Tonight I had a call from a friend who was struggling with a family issue. After she told me the story, I asked her first how I could be most supportive. In this case, she wanted me to reflect what I heard in her story and to help her figure out the next right step. I laughed and said I wish I could pull out a chart that had some columns where you could go down two rows and over three columns and it would tell you what you need to do. Life just isn’t like that. The most important thing I wanted to help her understand is her INTERPRETATION of these events. That’s what had her feelings all over the place. I told her I heard that she felt afraid, pissed and disgusted. She said those words. Well, pissed and disgusted are anger words, and anger is usually a protective emotion hiding a more vulnerable emotion. So, I checked out “afraid” and asked what she was afraid of happening. When she told me, I merely said that I would feel afraid if I thought that might happen, too. That’s all. It’s so simple. This may have happened to her a million times but it’s never happened to me once. Of course I wouldn’t be afraid of it happening… it’s never happened to me. That’s where interpretations come from… our life experience.
From my training in my women’s circles, I’ve learned that there are a few key questions to help people unravel their interpretation of events and to help them move through their emotions.
- Ask them to name their feelings specifically. Once they pick them out, they can usually pinpoint the main issue.
- Ask them if this feeling is familiar. If it is, ask them about that old story.
- Validate their feelings. This helps them tap into their own power to solve their own problems because you validate that they are not on the wrong track.
I don’t ever tell anyone how they should feel anymore. I have heard so many stories about people’s lives. Many are unbelievably different than the stories I’ve lived. I know I have absolutely no clue how they should feel in any given event. What is an easy “mind shift” for me can be an enormous trigger for someone else that may take weeks to move through. The kindest thing I can do is to help them talk through it and figure out their own interpretations. If I start giving advice on how they should interpret something, I can make matters worse. For me, one of my strongest wounds was being told that I was irrational. This effectively told me that my inner compass was flawed. Think about it. If I’m irrational, how can I trust myself? That is a very scary place to live. If I believe that label, then I can’t decipher the world and make my own decisions. So, when another person tells me that I shouldn’t feel a certain way, that old “irrational” stuff gets triggered, and I can go right back to feeling that I cannot trust myself. It brings up deep, deep fear about my ability to survive.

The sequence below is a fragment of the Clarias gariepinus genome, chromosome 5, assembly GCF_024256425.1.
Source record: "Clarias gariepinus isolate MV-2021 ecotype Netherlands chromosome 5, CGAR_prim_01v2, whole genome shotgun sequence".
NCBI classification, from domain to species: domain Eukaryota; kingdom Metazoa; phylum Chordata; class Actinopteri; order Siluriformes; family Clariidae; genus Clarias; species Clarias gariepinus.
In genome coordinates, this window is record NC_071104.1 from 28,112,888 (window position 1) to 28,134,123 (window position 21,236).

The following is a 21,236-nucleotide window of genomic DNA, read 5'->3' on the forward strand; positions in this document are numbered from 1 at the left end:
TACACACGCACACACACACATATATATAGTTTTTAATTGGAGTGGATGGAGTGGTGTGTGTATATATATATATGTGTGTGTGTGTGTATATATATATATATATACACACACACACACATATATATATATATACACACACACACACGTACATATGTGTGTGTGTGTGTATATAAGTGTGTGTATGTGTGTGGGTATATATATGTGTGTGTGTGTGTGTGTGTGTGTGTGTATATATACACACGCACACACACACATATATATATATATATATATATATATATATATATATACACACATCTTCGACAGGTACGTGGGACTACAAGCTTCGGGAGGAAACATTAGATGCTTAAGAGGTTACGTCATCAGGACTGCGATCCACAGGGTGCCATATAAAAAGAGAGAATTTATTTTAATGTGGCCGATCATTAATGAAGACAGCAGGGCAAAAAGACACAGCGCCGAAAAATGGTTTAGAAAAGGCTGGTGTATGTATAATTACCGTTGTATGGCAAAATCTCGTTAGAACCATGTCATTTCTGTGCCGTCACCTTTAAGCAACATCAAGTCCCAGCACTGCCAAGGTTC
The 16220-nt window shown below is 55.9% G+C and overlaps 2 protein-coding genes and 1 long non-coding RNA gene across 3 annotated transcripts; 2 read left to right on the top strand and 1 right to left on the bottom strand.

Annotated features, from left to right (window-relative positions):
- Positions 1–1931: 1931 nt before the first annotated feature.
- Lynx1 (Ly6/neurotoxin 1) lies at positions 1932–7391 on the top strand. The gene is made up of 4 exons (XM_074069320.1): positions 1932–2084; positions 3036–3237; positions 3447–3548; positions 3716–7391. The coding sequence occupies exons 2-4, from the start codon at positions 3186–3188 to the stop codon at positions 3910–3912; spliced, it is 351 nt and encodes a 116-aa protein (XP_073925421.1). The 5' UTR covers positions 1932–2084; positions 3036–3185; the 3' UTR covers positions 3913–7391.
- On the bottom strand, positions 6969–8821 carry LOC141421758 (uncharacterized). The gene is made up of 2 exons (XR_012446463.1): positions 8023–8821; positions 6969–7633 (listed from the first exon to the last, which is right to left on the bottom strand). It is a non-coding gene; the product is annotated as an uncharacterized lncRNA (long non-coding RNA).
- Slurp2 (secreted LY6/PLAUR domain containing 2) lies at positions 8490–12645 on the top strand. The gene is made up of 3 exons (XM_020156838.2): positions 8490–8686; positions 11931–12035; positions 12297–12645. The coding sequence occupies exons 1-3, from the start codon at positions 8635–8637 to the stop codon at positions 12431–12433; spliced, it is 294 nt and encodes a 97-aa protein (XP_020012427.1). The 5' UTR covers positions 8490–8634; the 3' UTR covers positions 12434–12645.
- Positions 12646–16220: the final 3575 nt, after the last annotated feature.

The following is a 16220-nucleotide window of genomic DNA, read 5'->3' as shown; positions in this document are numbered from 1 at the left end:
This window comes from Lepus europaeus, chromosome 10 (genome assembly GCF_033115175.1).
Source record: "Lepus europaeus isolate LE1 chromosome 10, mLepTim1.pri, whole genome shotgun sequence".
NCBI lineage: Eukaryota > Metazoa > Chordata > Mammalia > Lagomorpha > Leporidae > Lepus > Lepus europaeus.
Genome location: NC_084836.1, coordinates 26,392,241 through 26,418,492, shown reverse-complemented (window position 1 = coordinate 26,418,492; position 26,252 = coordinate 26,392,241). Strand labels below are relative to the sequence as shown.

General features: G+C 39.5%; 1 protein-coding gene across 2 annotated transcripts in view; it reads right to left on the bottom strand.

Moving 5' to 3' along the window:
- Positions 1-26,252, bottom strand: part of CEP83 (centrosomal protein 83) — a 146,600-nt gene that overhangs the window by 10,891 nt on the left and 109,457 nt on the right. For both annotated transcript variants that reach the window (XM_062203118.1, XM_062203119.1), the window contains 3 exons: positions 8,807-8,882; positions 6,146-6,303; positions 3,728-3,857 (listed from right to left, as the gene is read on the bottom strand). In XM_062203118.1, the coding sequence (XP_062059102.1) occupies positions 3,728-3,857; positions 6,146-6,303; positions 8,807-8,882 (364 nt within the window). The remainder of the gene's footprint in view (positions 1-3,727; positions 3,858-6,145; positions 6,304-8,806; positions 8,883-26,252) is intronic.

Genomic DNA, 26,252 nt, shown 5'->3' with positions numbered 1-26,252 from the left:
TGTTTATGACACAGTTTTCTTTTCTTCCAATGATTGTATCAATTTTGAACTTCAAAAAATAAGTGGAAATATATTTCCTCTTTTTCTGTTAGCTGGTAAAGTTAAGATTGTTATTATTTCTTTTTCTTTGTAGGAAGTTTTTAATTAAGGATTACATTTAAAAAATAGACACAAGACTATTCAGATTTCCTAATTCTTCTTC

I actually love having these intimate conversations with people. I think it’s how God wired us to come together. He wired us for connecting, and connecting about emotions is one of the most intimate things we can do. To understand and validate another person’s most vulnerable and intimate journey creates bonds that run incredibly deep. I know the friends who walked with me through the darkest nights of my soul, reflecting what they saw and building me up by validating me along the way. Those are my soul sisters. They taught me that I am rational. They taught me that my interpretations of events are exactly what they should be given my history. They taught me that my emotions are not facts but they are barometers that warn me I am getting into dangerous territory. These conversations about emotions were the foundation of learning to live authentically. I believe that even though the bad news is that I have my feelings back…. the REALLY good news is that I have my feelings back. And I will not give them up again.